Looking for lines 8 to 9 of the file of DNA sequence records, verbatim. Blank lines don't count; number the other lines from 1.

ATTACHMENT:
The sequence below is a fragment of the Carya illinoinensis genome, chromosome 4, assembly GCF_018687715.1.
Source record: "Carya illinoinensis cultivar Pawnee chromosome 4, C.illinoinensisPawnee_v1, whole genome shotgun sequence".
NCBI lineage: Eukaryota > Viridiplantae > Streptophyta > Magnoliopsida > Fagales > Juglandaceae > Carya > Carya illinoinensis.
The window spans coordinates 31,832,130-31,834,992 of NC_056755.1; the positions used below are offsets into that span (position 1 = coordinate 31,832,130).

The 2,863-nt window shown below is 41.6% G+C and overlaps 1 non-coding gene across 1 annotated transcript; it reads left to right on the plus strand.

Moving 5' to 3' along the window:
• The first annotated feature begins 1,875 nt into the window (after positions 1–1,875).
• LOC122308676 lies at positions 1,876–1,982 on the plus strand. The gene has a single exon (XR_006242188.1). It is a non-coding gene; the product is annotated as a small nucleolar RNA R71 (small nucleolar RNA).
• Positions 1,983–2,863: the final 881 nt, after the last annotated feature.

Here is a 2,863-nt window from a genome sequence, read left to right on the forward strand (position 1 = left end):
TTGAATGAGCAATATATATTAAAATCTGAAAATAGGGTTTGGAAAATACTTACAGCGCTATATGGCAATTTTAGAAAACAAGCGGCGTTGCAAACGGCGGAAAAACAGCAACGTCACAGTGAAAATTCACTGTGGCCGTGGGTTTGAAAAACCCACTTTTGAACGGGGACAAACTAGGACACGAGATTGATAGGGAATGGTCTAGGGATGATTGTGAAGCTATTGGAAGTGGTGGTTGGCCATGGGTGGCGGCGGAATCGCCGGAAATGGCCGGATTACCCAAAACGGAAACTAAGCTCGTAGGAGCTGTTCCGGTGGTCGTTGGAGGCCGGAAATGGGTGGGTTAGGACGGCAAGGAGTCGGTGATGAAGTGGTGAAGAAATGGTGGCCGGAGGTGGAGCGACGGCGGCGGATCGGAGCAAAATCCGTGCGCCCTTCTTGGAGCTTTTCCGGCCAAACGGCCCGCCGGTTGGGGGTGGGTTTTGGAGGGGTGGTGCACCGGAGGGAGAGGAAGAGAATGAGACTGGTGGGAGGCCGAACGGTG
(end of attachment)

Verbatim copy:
• LOC122308676 lies at positions 1,876–1,982 on the plus strand. The gene has a single exon (XR_006242188.1). It is a non-coding gene; the product is annotated as a small nucleolar RNA R71 (small nucleolar RNA).
• Positions 1,983–2,863: the final 881 nt, after the last annotated feature.